DUTCH DREAMS PRESENTS “GANG SHXT” FT. MR DUTCH, KEL-P, YUNG OG, ELLO, HUGO FLOW, BLACK ANGEL & RAF DON

African record label, Dutch Dreams presents to you their classic afro- hip hop tune, “Gang Shxt” featuring seven of their greatest acts, Mr Dutch, Kel-P, Yung OG, Ello, Hugo Flow, Black Angel and Raf Don.

Dutch Dreams Records is taking things to another level as they bring together a power squad on one track, “Gang Shxt.” This new tune led by Mr Dutch features Kel-P and Hugo Flow, who are producers and Afro-pop musicians, hip hop recording artists, Yung OG and Ello as well as dance hall recording artists, Black Angel and Raf Don.

Produced by Kel-P, “Gang Shxt” is a song that expresses unity that reigns amongst the Dutch Dreams artists. Their ability to mix genres to create a fusion of dope, unique sounds is well presented on the epic afro hip- hop tune.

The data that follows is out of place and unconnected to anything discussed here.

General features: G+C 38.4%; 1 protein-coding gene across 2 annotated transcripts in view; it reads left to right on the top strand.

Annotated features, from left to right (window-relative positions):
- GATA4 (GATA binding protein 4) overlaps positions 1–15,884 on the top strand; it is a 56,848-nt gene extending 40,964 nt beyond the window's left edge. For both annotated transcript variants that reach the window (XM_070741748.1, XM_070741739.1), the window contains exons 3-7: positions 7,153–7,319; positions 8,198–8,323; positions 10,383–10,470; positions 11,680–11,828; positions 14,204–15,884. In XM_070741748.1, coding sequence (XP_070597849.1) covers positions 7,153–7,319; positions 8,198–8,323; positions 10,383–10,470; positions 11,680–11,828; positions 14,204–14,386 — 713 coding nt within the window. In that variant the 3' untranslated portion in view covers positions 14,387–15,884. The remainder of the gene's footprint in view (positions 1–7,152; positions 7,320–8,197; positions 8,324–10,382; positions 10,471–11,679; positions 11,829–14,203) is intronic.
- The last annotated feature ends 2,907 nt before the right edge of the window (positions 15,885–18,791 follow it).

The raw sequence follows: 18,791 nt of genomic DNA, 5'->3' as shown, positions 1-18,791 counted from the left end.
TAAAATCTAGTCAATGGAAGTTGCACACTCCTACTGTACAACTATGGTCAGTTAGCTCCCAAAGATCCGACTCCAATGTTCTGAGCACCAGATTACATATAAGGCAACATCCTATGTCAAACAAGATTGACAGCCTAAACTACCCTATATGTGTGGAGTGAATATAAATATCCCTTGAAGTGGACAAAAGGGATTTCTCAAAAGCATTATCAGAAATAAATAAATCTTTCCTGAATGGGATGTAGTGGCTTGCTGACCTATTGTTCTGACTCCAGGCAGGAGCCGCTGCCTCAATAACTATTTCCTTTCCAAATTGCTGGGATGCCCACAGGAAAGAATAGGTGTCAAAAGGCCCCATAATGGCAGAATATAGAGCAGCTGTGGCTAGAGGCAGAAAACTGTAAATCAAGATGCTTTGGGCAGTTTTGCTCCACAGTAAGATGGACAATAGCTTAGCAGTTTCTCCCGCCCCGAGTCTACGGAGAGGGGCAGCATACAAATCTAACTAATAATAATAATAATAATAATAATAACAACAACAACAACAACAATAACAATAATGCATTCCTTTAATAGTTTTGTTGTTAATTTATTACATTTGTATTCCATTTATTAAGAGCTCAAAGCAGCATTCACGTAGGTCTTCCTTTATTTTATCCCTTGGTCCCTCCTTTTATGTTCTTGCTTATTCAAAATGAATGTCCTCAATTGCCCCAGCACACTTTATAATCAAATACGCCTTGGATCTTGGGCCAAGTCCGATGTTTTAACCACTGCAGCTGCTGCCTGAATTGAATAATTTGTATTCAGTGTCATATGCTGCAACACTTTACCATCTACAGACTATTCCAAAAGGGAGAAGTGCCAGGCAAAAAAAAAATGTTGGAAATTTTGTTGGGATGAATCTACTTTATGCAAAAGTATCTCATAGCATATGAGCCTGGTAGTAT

Showcasing talented artists in their variety of genres to ensure that good music gets across the globe is what the Dutch Dreams squad is all about and this is well accentuated on the track.

“Gang Shxt” is out and available for download: https://fanlink.to/DutchDreamsGangShit


Wine Wednesdays Durban, Everyone’s Favourite Wine Community

Wine Wednesdays has officially made wine a culture in Durban and now spreading across other parts of South Africa. We wish to extend our gratitude and humbles THANK YOU’S to everyone that has supported this growth – which has not been an easy task. We can safely say we have introduced a new culture in Durban and added another amazing concept to our events and entertainment calendar.